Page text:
Animals use sensory information to move toward more favorable conditions. Drosophila larvae can move up or down gradients of odors (chemotax), light (phototax), and temperature (thermotax) by modulating the probability, direction, and size of turns based on sensory input. Whether larvae can anemotax in gradients of mechanosensory cues is unknown. Further, although many of the sensory neurons that mediate taxis have been described, the central circuits are not well understood. Here, we used high-throughput, quantitative behavioral assays to demonstrate Drosophila larvae anemotax in gradients of wind speeds and to characterize the behavioral strategies involved. We found that larvae modulate the probability, direction, and size of turns to move away from higher wind speeds. This suggests that similar central decision-making mechanisms underlie taxis in somatosensory and other sensory modalities. By silencing the activity of single or very few neuron types in a behavioral screen, we found two sensory (chordotonal and multidendritic class III) and six nerve cord neuron types involved in anemotaxis. We reconstructed the identified neurons in an electron microscopy volume that spans the entire larval nervous system and found they received direct input from the mechanosensory neurons or from each other. In this way, we identified local interneurons and first- and second-order subesophageal zone (SEZ) and brain projection neurons. Finally, silencing a dopaminergic brain neuron type impairs anemotaxis. These findings suggest that anemotaxis involves both nerve cord and brain circuits. The candidate neurons and circuitry identified in our study provide a basis for future detailed mechanistic understanding of the circuit principles of anemotaxis.

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    Cardona Lab
    01/15/19 | Developmentally arrested precursors of pontine neurons establish an embryonic blueprint of the Drosophila central complex.
    Andrade IV, Riebli N, Nguyen BM, Omoto JJ, Cardona A, Hartenstein V
    Current Biology : CB. 2019 Jan 15;29(3):412-25. doi: 10.1016/j.cub.2018.12.012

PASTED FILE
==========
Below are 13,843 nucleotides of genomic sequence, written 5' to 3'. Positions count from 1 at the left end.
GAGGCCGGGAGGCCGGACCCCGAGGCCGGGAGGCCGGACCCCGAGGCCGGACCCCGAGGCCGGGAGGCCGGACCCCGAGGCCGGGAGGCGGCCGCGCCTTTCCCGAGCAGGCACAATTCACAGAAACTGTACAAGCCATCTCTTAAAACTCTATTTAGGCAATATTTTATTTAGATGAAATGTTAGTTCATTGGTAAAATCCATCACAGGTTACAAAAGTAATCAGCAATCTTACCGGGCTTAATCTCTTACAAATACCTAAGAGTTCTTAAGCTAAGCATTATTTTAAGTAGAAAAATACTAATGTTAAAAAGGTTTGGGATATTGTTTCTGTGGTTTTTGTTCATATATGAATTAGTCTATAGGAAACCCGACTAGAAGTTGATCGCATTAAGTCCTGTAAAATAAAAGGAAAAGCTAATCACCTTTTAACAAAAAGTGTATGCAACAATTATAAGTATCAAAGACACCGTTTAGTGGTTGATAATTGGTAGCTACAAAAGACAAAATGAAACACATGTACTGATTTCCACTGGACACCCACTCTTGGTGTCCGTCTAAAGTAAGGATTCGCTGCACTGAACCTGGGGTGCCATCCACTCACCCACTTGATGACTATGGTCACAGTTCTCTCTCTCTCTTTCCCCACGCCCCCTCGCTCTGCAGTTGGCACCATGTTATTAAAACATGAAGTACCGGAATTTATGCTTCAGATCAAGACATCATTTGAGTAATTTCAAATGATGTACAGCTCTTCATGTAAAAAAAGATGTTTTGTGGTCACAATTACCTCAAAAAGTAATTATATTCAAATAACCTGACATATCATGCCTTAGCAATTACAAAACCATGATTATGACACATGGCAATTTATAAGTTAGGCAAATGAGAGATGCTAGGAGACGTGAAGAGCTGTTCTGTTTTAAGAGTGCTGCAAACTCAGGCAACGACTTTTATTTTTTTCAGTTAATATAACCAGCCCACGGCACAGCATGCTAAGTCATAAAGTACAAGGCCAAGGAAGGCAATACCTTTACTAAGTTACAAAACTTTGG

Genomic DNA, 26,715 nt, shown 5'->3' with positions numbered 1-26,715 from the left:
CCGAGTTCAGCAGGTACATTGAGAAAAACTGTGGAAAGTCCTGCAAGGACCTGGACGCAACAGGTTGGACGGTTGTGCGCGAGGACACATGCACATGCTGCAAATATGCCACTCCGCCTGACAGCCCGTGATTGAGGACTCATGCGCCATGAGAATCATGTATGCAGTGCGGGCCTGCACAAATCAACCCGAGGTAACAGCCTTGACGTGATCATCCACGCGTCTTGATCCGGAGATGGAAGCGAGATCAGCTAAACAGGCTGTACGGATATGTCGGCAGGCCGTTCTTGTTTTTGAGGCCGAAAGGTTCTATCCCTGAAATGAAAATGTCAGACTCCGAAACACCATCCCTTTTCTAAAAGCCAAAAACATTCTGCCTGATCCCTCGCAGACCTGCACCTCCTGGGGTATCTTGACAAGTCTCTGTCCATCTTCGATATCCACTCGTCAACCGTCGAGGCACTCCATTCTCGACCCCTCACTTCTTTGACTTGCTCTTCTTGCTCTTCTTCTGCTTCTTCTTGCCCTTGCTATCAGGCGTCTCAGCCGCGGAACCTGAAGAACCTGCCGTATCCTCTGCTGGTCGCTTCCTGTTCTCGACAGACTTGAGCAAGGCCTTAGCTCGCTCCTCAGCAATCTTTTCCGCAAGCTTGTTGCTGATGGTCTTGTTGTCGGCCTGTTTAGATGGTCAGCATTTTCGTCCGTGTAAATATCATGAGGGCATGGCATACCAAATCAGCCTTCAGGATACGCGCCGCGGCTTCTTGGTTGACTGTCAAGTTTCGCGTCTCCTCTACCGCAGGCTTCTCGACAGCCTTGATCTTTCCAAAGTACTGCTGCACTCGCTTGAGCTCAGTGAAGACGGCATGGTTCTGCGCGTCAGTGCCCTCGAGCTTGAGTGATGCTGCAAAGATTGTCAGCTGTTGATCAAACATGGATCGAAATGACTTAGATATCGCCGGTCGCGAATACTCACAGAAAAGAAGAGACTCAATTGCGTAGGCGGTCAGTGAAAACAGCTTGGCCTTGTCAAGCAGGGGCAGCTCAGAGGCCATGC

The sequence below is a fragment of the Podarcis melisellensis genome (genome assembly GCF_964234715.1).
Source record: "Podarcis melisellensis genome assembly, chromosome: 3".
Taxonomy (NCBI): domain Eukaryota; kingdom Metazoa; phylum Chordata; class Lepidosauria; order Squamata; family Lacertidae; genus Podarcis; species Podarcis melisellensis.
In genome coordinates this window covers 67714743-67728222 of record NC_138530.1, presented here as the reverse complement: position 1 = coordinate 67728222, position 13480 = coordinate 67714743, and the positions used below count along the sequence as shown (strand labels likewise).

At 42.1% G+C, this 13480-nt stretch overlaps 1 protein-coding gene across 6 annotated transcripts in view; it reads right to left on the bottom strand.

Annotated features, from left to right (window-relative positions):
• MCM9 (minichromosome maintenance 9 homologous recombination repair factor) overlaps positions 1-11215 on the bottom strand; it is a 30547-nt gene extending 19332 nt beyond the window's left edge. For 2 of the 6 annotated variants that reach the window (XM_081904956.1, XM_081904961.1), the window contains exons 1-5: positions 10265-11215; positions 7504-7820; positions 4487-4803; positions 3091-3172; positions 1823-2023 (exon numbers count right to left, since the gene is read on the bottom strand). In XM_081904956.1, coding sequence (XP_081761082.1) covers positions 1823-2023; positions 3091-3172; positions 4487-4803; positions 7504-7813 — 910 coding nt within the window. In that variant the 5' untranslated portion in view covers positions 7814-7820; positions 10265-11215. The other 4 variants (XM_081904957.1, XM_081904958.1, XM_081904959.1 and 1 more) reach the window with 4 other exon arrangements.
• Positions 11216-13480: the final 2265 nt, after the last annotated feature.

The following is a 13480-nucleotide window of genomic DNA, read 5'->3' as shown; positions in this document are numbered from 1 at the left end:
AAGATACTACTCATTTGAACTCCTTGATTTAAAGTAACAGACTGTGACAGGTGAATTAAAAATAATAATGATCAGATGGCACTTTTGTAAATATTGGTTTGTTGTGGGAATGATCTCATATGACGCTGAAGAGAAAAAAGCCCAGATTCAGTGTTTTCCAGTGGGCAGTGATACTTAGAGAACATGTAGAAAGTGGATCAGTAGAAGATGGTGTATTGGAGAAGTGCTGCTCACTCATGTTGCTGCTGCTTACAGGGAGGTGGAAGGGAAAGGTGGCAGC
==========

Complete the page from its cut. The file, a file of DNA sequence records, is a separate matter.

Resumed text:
Serial electron microscopic analysis shows that the Drosophila brain at hatching possesses a large fraction of developmentally arrested neurons with a small soma, heterochromatin-rich nucleus, and unbranched axon lacking synapses. We digitally reconstructed all 802 "small undifferentiated" (SU) neurons and assigned them to the known brain lineages. By establishing the coordinates and reconstructing trajectories of the SU neuron tracts, we provide a framework of landmarks for the ongoing analyses of the L1 brain circuitry. To address the later fate of SU neurons, we focused on the 54 SU neurons belonging to the DM1-DM4 lineages, which generate all columnar neurons of the central complex. Regarding their topologically ordered projection pattern, these neurons form an embryonic nucleus of the fan-shaped body ("FB pioneers"). Fan-shaped body pioneers survive into the adult stage, where they develop into a specific class of bi-columnar elements, the pontine neurons. Later born, unicolumnar DM1-DM4 neurons fasciculate with the fan-shaped body pioneers. Selective ablation of the fan-shaped body pioneers altered the architecture of the larval fan-shaped body primordium but did not result in gross abnormalities of the trajectories of unicolumnar neurons, indicating that axonal pathfinding of the two systems may be controlled independently. Our comprehensive spatial and developmental analysis of the SU neurons adds to our understanding of the establishment of neuronal circuitry.